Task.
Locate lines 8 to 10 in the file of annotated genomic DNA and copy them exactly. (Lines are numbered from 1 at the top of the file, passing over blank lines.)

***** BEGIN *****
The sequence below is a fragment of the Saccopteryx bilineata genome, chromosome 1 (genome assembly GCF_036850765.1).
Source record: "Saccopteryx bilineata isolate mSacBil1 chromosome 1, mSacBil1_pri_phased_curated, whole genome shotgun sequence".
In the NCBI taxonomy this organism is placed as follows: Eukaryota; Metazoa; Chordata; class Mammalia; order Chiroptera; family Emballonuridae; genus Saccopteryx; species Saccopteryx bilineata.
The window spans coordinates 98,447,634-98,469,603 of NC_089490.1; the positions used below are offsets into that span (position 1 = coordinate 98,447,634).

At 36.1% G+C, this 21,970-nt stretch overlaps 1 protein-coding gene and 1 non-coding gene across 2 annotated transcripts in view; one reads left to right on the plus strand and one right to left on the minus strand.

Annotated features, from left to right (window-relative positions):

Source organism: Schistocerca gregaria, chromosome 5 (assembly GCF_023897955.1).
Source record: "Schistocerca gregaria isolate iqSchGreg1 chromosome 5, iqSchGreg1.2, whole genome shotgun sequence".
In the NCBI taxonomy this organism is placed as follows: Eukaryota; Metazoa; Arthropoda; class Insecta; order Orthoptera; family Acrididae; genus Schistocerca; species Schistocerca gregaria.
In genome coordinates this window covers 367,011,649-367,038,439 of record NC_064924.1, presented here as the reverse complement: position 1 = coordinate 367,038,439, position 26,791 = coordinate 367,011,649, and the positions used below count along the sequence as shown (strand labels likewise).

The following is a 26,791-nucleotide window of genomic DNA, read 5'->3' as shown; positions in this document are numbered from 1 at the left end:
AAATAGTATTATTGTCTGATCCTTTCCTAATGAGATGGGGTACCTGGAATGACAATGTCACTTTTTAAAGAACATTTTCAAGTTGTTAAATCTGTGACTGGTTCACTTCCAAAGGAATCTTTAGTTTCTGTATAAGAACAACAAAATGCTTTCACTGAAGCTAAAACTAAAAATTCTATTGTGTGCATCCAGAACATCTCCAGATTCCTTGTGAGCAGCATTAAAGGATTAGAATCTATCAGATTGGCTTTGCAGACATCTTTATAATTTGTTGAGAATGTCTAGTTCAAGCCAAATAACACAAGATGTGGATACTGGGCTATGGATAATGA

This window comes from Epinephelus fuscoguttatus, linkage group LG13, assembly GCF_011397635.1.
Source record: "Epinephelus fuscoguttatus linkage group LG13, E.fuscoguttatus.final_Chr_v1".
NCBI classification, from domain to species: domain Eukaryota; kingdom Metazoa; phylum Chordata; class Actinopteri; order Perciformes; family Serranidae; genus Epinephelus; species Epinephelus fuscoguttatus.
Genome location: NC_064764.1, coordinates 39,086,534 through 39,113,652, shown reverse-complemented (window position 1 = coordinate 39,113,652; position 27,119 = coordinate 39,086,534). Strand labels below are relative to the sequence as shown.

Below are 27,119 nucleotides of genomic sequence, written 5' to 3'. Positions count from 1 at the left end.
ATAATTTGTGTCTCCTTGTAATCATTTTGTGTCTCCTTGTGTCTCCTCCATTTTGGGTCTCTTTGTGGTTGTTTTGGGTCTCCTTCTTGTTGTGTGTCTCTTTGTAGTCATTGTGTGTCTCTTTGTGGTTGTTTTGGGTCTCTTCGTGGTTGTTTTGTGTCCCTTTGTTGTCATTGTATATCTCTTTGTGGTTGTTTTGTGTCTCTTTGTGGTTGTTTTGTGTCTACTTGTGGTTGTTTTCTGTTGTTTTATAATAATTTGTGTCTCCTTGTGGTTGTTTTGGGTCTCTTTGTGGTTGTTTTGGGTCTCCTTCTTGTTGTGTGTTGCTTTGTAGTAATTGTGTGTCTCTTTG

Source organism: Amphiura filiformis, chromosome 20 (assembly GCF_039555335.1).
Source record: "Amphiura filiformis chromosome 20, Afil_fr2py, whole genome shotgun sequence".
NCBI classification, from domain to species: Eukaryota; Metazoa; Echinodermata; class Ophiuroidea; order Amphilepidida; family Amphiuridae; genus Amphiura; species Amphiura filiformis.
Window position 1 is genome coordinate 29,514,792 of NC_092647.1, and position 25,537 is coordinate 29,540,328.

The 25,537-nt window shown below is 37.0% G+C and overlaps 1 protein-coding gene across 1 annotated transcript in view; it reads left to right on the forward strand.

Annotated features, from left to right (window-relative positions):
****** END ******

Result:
Source record: "Schistocerca gregaria isolate iqSchGreg1 chromosome 5, iqSchGreg1.2, whole genome shotgun sequence".
In the NCBI taxonomy this organism is placed as follows: Eukaryota; Metazoa; Arthropoda; class Insecta; order Orthoptera; family Acrididae; genus Schistocerca; species Schistocerca gregaria.
In genome coordinates this window covers 367,011,649-367,038,439 of record NC_064924.1, presented here as the reverse complement: position 1 = coordinate 367,038,439, position 26,791 = coordinate 367,011,649, and the positions used below count along the sequence as shown (strand labels likewise).